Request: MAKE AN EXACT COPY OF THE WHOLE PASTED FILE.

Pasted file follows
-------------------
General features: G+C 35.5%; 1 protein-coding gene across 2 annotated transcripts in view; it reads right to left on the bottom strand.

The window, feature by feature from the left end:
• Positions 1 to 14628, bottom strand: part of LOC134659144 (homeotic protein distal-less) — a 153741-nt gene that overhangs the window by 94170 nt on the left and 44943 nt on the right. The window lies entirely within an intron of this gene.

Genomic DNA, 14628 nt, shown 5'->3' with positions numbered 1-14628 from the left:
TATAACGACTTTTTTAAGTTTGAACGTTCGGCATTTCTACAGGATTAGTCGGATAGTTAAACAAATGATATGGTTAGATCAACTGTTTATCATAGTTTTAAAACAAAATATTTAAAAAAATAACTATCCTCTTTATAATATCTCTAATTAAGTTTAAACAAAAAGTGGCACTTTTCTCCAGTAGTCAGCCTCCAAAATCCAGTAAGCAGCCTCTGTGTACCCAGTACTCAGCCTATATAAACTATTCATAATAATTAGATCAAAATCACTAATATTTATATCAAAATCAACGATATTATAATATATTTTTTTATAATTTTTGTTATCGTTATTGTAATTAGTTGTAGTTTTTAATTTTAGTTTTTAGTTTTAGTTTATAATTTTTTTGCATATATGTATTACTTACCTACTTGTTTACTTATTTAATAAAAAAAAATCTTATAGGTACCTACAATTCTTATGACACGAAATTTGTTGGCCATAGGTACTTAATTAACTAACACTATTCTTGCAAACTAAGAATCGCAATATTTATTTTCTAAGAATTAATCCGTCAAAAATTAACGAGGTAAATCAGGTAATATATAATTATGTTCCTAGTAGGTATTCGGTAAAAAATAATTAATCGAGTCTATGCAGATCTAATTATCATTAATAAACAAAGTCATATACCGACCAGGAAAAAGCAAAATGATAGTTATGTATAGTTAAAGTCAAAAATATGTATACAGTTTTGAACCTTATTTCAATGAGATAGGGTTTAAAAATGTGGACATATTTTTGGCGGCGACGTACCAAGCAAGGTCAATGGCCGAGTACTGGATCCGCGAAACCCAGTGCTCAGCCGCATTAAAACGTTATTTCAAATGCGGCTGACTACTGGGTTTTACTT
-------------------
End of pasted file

General features: G+C 35.5%; 1 protein-coding gene across 2 annotated transcripts in view; it reads right to left on the bottom strand.

The window, feature by feature from the left end:
• Positions 1 to 14628, bottom strand: part of LOC134659144 (homeotic protein distal-less) — a 153741-nt gene that overhangs the window by 94170 nt on the left and 44943 nt on the right. The window lies entirely within an intron of this gene.

Genomic DNA, 14628 nt, shown 5'->3' with positions numbered 1-14628 from the left:
TATAACGACTTTTTTAAGTTTGAACGTTCGGCATTTCTACAGGATTAGTCGGATAGTTAAACAAATGATATGGTTAGATCAACTGTTTATCATAGTTTTAAAACAAAATATTTAAAAAAATAACTATCCTCTTTATAATATCTCTAATTAAGTTTAAACAAAAAGTGGCACTTTTCTCCAGTAGTCAGCCTCCAAAATCCAGTAAGCAGCCTCTGTGTACCCAGTACTCAGCCTATATAAACTATTCATAATAATTAGATCAAAATCACTAATATTTATATCAAAATCAACGATATTATAATATATTTTTTTATAATTTTTGTTATCGTTATTGTAATTAGTTGTAGTTTTTAATTTTAGTTTTTAGTTTTAGTTTATAATTTTTTTGCATATATGTATTACTTACCTACTTGTTTACTTATTTAATAAAAAAAAATCTTATAGGTACCTACAATTCTTATGACACGAAATTTGTTGGCCATAGGTACTTAATTAACTAACACTATTCTTGCAAACTAAGAATCGCAATATTTATTTTCTAAGAATTAATCCGTCAAAAATTAACGAGGTAAATCAGGTAATATATAATTATGTTCCTAGTAGGTATTCGGTAAAAAATAATTAATCGAGTCTATGCAGATCTAATTATCATTAATAAACAAAGTCATATACCGACCAGGAAAAAGCAAAATGATAGTTATGTATAGTTAAAGTCAAAAATATGTATACAGTTTTGAACCTTATTTCAATGAGATAGGGTTTAAAAATGTGGACATATTTTTGGCGGCGACGTACCAAGCAAGGTCAATGGCCGAGTACTGGATCCGCGAAACCCAGTGCTCAGCCGCATTAAAACGTTATTTCAAATGCGGCTGACTACTGGGTTTTACTT